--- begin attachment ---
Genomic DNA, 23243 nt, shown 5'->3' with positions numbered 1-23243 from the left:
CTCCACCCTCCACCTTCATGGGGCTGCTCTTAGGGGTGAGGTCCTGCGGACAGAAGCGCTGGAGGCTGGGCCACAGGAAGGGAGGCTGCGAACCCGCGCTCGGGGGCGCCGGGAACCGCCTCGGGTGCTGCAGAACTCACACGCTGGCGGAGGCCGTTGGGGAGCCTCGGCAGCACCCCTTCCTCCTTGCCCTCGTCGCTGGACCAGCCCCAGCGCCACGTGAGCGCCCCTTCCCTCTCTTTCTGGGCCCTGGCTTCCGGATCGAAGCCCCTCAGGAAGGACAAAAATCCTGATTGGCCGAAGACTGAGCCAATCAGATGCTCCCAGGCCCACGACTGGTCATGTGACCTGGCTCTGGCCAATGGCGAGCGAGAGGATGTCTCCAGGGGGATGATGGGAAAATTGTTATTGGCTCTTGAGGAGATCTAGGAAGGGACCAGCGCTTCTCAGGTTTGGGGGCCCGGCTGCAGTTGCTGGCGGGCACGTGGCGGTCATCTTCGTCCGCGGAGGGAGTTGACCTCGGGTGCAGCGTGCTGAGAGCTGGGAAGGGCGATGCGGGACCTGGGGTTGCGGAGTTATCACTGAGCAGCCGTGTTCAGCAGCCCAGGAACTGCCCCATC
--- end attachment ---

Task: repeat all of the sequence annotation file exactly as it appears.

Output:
Genomic DNA, 23243 nt, shown 5'->3' with positions numbered 1-23243 from the left:
CTCCACCCTCCACCTTCATGGGGCTGCTCTTAGGGGTGAGGTCCTGCGGACAGAAGCGCTGGAGGCTGGGCCACAGGAAGGGAGGCTGCGAACCCGCGCTCGGGGGCGCCGGGAACCGCCTCGGGTGCTGCAGAACTCACACGCTGGCGGAGGCCGTTGGGGAGCCTCGGCAGCACCCCTTCCTCCTTGCCCTCGTCGCTGGACCAGCCCCAGCGCCACGTGAGCGCCCCTTCCCTCTCTTTCTGGGCCCTGGCTTCCGGATCGAAGCCCCTCAGGAAGGACAAAAATCCTGATTGGCCGAAGACTGAGCCAATCAGATGCTCCCAGGCCCACGACTGGTCATGTGACCTGGCTCTGGCCAATGGCGAGCGAGAGGATGTCTCCAGGGGGATGATGGGAAAATTGTTATTGGCTCTTGAGGAGATCTAGGAAGGGACCAGCGCTTCTCAGGTTTGGGGGCCCGGCTGCAGTTGCTGGCGGGCACGTGGCGGTCATCTTCGTCCGCGGAGGGAGTTGACCTCGGGTGCAGCGTGCTGAGAGCTGGGAAGGGCGATGCGGGACCTGGGGTTGCGGAGTTATCACTGAGCAGCCGTGTTCAGCAGCCCAGGAACTGCCCCATC